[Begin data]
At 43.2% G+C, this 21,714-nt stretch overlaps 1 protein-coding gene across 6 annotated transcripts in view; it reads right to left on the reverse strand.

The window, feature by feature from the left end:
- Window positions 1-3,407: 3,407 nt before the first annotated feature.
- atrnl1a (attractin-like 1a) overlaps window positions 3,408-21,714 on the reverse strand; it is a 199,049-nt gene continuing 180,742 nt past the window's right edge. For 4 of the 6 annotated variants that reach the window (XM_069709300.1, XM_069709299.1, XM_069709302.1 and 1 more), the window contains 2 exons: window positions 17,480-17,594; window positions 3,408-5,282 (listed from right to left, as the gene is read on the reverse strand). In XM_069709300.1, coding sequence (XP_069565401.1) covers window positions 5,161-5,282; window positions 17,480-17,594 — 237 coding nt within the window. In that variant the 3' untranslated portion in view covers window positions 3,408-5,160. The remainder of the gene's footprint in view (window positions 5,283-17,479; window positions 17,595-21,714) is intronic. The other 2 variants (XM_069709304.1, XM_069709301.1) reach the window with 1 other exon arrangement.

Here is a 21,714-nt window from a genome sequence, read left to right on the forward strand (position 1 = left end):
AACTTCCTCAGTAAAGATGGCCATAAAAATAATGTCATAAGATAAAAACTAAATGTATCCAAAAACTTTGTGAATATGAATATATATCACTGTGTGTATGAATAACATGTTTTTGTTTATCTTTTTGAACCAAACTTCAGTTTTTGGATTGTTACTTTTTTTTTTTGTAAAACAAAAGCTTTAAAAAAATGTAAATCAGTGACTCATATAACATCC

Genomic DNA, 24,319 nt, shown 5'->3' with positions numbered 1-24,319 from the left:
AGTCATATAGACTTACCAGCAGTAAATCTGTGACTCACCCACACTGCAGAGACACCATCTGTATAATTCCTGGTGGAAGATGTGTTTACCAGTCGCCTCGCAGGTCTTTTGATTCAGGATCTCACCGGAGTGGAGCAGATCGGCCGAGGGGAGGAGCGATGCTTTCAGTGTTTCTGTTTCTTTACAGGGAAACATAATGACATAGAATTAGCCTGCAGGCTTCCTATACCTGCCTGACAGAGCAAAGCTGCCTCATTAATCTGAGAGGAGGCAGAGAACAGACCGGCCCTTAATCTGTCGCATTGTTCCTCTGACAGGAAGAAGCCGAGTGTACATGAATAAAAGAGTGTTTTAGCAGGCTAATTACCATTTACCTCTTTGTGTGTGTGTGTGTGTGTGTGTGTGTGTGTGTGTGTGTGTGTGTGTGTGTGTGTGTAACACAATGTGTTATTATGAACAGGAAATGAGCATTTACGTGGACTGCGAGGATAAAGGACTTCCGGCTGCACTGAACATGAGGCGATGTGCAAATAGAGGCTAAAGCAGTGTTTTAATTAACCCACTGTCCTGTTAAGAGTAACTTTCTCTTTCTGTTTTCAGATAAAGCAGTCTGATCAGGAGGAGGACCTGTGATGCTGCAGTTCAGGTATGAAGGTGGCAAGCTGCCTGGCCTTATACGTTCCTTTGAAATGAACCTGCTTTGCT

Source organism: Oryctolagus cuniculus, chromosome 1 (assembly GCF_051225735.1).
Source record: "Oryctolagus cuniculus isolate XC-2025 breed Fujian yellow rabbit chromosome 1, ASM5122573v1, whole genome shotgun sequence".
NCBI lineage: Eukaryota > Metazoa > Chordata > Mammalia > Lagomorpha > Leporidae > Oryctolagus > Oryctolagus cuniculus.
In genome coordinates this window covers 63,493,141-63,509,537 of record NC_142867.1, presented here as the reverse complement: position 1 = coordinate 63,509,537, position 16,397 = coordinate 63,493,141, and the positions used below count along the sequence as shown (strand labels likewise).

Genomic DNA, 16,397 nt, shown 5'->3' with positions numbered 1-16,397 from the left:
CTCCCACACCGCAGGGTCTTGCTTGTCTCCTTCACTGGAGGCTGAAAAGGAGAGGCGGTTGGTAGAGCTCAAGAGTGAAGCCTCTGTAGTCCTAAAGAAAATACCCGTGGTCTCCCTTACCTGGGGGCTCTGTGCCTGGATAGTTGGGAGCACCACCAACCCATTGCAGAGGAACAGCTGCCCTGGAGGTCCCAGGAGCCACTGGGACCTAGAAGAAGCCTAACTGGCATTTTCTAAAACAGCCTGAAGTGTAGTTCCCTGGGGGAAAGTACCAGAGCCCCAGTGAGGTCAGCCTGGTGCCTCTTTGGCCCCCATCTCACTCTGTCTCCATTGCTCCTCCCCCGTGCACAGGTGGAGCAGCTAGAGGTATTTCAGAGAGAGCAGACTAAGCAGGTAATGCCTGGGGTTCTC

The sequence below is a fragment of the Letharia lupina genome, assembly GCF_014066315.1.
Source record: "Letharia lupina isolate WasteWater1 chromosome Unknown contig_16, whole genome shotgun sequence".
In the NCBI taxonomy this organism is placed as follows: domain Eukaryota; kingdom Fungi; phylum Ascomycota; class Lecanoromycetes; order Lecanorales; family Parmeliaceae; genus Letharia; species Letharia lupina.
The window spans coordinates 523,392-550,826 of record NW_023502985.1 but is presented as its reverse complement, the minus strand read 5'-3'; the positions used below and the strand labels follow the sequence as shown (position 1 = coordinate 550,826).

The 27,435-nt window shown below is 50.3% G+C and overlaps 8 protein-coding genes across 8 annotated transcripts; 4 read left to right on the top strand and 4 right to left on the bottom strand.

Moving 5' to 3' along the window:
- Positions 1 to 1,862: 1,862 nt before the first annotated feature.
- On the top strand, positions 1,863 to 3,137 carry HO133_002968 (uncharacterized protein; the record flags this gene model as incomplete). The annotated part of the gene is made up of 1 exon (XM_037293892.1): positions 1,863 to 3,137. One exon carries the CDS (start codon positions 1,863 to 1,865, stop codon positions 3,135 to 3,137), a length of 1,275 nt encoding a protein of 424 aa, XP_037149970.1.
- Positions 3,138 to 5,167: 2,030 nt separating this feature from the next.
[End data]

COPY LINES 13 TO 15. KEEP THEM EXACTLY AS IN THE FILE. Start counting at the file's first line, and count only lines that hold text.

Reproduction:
Genomic DNA, 16,397 nt, shown 5'->3' with positions numbered 1-16,397 from the left:
CTCCCACACCGCAGGGTCTTGCTTGTCTCCTTCACTGGAGGCTGAAAAGGAGAGGCGGTTGGTAGAGCTCAAGAGTGAAGCCTCTGTAGTCCTAAAGAAAATACCCGTGGTCTCCCTTACCTGGGGGCTCTGTGCCTGGATAGTTGGGAGCACCACCAACCCATTGCAGAGGAACAGCTGCCCTGGAGGTCCCAGGAGCCACTGGGACCTAGAAGAAGCCTAACTGGCATTTTCTAAAACAGCCTGAAGTGTAGTTCCCTGGGGGAAAGTACCAGAGCCCCAGTGAGGTCAGCCTGGTGCCTCTTTGGCCCCCATCTCACTCTGTCTCCATTGCTCCTCCCCCGTGCACAGGTGGAGCAGCTAGAGGTATTTCAGAGAGAGCAGACTAAGCAGGTAATGCCTGGGGTTCTC

The sequence below is a fragment of the Letharia lupina genome, assembly GCF_014066315.1.